- Probability of impact from any single event or situation: ~ 0%.
- Probability of impact from the many possible events: ~ 100%.
Even though we have no idea of exactly what is out there that might hit us, we can be pretty sure, over some period of time, that something nasty will hit us.
This is the essence of a business vulnerability assessment. We need to know both points of weakness and the severity of an impact that the business can withstand and survive.
Revenue Loss Impact Scenarios
Let’s get specific with an example – perhaps the most important class of impacts possible: those that seriously reduce sales. Lots of possible causes:
- Economic recession/depression
- Big supply chain disruption
- Major facility loss
- Major customer loss
- Major product recall
- Truckers strike
- Major competitive threat
- Major supplier goes bankrupt
- Major regulatory change
- Major new product market failure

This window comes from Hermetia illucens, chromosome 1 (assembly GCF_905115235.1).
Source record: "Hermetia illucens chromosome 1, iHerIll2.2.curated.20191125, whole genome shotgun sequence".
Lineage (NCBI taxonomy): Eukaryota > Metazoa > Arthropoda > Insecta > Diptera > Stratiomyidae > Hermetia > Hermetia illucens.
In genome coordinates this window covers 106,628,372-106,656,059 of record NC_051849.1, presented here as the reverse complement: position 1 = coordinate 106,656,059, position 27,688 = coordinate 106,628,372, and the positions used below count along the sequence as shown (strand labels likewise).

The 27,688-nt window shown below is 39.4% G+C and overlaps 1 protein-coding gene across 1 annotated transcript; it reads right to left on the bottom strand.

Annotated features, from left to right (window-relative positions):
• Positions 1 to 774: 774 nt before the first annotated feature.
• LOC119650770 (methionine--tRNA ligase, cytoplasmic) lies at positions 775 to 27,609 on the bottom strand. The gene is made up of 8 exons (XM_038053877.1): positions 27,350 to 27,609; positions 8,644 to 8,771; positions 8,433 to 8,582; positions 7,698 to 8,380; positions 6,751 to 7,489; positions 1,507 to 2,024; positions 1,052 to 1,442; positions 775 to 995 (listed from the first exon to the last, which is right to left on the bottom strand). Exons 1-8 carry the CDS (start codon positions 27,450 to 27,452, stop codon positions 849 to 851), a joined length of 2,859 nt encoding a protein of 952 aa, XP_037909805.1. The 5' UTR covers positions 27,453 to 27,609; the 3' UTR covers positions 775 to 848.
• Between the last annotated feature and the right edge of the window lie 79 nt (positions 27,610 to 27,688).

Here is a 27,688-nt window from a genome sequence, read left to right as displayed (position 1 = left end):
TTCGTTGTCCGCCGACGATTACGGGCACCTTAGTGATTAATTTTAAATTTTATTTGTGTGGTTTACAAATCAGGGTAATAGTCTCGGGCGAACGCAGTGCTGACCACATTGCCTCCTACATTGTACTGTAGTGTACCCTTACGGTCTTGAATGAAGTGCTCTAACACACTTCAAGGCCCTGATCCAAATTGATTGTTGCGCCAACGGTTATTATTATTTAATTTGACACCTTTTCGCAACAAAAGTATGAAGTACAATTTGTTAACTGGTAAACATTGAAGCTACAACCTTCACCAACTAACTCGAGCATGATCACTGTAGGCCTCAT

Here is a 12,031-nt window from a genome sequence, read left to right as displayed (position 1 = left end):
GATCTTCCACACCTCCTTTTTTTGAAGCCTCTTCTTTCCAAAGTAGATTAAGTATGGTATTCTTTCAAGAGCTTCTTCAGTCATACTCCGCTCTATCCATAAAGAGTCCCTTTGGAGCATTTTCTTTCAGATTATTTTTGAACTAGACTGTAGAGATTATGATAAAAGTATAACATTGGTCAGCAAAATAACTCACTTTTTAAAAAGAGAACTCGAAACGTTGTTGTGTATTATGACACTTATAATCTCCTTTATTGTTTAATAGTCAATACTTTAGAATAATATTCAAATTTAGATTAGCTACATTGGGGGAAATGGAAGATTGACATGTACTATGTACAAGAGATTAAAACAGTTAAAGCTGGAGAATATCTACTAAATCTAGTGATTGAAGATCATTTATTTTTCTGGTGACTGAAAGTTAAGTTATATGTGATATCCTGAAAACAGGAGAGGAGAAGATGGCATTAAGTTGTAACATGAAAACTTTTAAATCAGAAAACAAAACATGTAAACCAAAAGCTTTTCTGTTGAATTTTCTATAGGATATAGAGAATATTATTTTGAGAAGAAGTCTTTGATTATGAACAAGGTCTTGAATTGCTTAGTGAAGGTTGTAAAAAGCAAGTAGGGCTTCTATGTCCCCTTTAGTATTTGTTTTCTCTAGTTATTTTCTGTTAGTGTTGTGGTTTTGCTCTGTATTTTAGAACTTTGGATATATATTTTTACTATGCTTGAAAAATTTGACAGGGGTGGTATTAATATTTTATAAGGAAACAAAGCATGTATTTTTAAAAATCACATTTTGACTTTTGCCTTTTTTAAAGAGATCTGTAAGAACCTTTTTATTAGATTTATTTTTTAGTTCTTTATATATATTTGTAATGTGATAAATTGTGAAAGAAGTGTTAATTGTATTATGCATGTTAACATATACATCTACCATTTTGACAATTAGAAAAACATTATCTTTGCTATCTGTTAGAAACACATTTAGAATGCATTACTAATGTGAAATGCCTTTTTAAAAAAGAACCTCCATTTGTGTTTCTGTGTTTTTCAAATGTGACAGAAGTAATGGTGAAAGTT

You will of course be able to come up with a much longer list of possible causes of a serious revenue drop. Likelihood of each of these? Who knows? Likelihood of the full set of these over even a near-term timeframe? Pretty high for most businesses. Timing? Another big “who knows”?
How should you respond to this set of possible adverse events and situations? Simply by identifying both the points of major weakness if a big sales drop hits and the magnitude of the impact that is sufficient to damage your business seriously or fatally.
The time to identify significant points of business weakness and their degrees of likely impact damage is today. Measuring the hole in the hull after the shell hits is not a good management practice but one widely observed.
What does a business vulnerability assessment look like?